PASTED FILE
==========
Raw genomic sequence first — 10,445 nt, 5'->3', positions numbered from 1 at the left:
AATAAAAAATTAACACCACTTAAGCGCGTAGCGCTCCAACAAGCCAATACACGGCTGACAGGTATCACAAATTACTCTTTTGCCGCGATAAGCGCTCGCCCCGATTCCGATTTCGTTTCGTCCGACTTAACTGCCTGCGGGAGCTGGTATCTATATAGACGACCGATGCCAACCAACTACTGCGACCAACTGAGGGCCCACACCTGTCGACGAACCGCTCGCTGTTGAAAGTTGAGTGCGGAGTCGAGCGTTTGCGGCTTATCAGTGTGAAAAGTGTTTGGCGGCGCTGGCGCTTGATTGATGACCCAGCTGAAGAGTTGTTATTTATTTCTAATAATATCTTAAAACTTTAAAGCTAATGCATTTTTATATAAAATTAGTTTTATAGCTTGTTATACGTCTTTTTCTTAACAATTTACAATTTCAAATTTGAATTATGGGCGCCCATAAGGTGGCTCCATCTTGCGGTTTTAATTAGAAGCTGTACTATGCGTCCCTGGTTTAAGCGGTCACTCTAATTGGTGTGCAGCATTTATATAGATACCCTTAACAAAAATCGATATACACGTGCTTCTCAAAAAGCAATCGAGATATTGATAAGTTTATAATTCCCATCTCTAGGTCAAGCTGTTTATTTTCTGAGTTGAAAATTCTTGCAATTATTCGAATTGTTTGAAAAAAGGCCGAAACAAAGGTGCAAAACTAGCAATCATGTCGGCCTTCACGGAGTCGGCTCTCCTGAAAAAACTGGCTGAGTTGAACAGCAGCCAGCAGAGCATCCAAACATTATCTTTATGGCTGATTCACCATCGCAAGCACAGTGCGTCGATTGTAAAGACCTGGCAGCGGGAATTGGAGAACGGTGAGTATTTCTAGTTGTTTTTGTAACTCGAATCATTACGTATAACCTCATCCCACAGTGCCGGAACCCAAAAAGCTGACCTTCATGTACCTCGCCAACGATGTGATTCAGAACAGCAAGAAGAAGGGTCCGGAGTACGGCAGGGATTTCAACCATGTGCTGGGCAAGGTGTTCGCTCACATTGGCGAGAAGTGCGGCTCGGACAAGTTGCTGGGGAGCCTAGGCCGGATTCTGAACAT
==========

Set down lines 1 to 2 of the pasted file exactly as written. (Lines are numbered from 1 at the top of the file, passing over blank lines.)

Raw genomic sequence first — 10,445 nt, 5'->3', positions numbered from 1 at the left:
AATAAAAAATTAACACCACTTAAGCGCGTAGCGCTCCAACAAGCCAATACACGGCTGACAGGTATCACAAATTACTCTTTTGCCGCGATAAGCGCTCGCCCCGATTCCGATTTCGTTTCGTCCGACTTAACTGCCTGCGGGAGCTGGTATCTATATAGACGACCGATGCCAACCAACTACTGCGACCAACTGAGGGCCCACACCTGTCGACGAACCGCTCGCTGTTGAAAGTTGAGTGCGGAGTCGAGCGTTTGCGGCTTATCAGTGTGAAAAGTGTTTGGCGGCGCTGGCGCTTGATTGATGACCCAGCTGAAGAGTTGTTATTTATTTCTAATAATATCTTAAAACTTTAAAGCTAATGCATTTTTATATAAAATTAGTTTTATAGCTTGTTATACGTCTTTTTCTTAACAATTTACAATTTCAAATTTGAATTATGGGCGCCCATAAGGTGGCTCCATCTTGCGGTTTTAATTAGAAGCTGTACTATGCGTCCCTGGTTTAAGCGGTCACTCTAATTGGTGTGCAGCATTTATATAGATACCCTTAACAAAAATCGATATACACGTGCTTCTCAAAAAGCAATCGAGATATTGATAAGTTTATAATTCCCATCTCTAGGTCAAGCTGTTTATTTTCTGAGTTGAAAATTCTTGCAATTATTCGAATTGTTTGAAAAAAGGCCGAAACAAAGGTGCAAAACTAGCAATCATGTCGGCCTTCACGGAGTCGGCTCTCCTGAAAAAACTGGCTGAGTTGAACAGCAGCCAGCAGAGCATCCAAACATTATCTTTATGGCTGATTCACCATCGCAAGCACAGTGCGTCGATTGTAAAGACCTGGCAGCGGGAATTGGAGAACGGTGAGTATTTCTAGTTGTTTTTGTAACTCGAATCATTACGTATAACCTCATCCCACAGTGCCGGAACCCAAAAAGCTGACCTTCATGTACCTCGCCAACGATGTGATTCAGAACAGCAAGAAGAAGGGTCCGGAGTACGGCAGGGATTTCAACCATGTGCTGGGCAAGGTGTTCGCTCACATTGGCGAGAAGTGCGGCTCGGACAAGTTGCTGGGGAGCCTAGGCCGGATTCTGAACAT